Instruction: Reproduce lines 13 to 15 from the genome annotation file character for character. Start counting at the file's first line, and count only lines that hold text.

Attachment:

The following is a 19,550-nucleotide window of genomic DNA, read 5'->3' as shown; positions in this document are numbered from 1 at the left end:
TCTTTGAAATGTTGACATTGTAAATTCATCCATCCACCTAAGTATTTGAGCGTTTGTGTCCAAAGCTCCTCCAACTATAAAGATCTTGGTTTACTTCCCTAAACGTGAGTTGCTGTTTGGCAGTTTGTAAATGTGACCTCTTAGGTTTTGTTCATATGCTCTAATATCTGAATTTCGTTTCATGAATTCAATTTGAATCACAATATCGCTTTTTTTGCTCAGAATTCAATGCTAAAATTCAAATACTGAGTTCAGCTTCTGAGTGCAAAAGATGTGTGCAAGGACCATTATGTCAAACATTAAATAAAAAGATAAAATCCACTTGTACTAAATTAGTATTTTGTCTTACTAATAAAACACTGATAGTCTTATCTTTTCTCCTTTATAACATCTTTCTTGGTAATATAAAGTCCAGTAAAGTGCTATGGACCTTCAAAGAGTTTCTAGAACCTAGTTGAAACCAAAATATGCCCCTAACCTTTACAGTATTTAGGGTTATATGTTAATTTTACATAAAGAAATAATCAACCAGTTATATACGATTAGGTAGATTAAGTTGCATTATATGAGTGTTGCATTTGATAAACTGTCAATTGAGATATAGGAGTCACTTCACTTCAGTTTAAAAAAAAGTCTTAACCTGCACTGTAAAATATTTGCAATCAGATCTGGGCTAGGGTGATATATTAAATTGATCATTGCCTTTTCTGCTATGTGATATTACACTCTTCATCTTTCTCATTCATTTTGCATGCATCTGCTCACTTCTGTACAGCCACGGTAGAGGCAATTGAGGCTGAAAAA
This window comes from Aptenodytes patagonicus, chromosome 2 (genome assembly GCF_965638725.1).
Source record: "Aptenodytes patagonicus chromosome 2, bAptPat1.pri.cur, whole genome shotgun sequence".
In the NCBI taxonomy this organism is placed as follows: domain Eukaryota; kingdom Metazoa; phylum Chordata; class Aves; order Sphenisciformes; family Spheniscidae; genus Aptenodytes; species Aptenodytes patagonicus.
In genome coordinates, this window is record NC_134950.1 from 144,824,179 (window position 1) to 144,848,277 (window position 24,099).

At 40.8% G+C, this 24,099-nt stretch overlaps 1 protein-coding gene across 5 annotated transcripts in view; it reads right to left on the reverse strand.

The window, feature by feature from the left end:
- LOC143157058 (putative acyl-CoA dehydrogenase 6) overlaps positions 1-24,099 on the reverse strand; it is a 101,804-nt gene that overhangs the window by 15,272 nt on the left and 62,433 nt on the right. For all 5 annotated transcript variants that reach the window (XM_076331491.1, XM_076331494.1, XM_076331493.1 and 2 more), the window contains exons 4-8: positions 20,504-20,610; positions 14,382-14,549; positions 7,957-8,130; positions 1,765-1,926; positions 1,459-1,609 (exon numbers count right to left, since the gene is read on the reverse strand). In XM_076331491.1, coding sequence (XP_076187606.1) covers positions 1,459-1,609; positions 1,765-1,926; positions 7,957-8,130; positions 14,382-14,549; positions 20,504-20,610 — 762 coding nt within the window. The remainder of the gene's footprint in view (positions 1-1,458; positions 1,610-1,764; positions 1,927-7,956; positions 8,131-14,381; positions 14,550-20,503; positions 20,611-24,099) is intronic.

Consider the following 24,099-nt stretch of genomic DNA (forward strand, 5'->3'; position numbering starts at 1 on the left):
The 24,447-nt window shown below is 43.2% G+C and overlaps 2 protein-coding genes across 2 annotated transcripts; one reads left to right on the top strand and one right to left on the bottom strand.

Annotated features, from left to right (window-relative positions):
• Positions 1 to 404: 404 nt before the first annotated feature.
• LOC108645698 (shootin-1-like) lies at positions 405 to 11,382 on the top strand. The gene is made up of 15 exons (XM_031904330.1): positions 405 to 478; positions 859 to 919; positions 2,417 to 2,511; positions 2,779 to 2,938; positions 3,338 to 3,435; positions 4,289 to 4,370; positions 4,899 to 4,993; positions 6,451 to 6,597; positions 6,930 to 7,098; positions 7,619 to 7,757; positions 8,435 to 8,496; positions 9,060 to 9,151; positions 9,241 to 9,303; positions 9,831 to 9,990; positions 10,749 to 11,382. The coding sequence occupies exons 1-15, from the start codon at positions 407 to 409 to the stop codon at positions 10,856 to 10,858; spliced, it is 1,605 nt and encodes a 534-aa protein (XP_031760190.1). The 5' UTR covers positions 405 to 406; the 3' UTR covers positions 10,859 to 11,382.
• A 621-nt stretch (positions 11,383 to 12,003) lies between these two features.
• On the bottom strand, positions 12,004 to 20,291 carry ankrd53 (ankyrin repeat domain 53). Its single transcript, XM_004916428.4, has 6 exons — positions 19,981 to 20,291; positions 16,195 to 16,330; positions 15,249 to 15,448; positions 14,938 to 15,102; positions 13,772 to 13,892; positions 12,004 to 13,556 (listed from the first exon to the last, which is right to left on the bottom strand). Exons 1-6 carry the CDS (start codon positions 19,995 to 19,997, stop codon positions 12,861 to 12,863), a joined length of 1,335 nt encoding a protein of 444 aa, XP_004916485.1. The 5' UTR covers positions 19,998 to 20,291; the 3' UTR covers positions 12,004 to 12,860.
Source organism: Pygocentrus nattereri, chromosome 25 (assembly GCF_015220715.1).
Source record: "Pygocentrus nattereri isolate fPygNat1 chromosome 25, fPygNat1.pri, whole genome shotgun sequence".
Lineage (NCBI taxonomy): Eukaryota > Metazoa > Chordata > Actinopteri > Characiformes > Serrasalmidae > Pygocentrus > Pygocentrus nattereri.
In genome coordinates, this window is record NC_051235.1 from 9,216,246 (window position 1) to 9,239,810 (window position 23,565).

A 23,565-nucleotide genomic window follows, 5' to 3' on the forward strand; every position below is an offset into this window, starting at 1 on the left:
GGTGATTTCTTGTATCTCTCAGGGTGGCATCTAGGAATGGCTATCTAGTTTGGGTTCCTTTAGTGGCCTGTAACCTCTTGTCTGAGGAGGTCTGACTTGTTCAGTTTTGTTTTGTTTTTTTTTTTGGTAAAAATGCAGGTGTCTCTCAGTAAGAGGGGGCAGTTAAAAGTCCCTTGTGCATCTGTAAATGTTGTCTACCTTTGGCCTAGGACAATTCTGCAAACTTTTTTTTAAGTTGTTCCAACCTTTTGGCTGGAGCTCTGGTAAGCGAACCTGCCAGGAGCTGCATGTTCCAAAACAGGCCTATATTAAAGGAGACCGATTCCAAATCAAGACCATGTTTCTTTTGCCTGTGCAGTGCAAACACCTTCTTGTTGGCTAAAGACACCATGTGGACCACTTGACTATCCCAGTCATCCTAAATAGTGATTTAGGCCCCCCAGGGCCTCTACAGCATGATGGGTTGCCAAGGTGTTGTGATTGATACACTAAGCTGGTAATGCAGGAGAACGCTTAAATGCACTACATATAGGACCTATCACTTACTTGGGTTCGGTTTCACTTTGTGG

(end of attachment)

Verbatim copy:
• Positions 1 to 404: 404 nt before the first annotated feature.
• LOC108645698 (shootin-1-like) lies at positions 405 to 11,382 on the top strand. The gene is made up of 15 exons (XM_031904330.1): positions 405 to 478; positions 859 to 919; positions 2,417 to 2,511; positions 2,779 to 2,938; positions 3,338 to 3,435; positions 4,289 to 4,370; positions 4,899 to 4,993; positions 6,451 to 6,597; positions 6,930 to 7,098; positions 7,619 to 7,757; positions 8,435 to 8,496; positions 9,060 to 9,151; positions 9,241 to 9,303; positions 9,831 to 9,990; positions 10,749 to 11,382. The coding sequence occupies exons 1-15, from the start codon at positions 407 to 409 to the stop codon at positions 10,856 to 10,858; spliced, it is 1,605 nt and encodes a 534-aa protein (XP_031760190.1). The 5' UTR covers positions 405 to 406; the 3' UTR covers positions 10,859 to 11,382.
• A 621-nt stretch (positions 11,383 to 12,003) lies between these two features.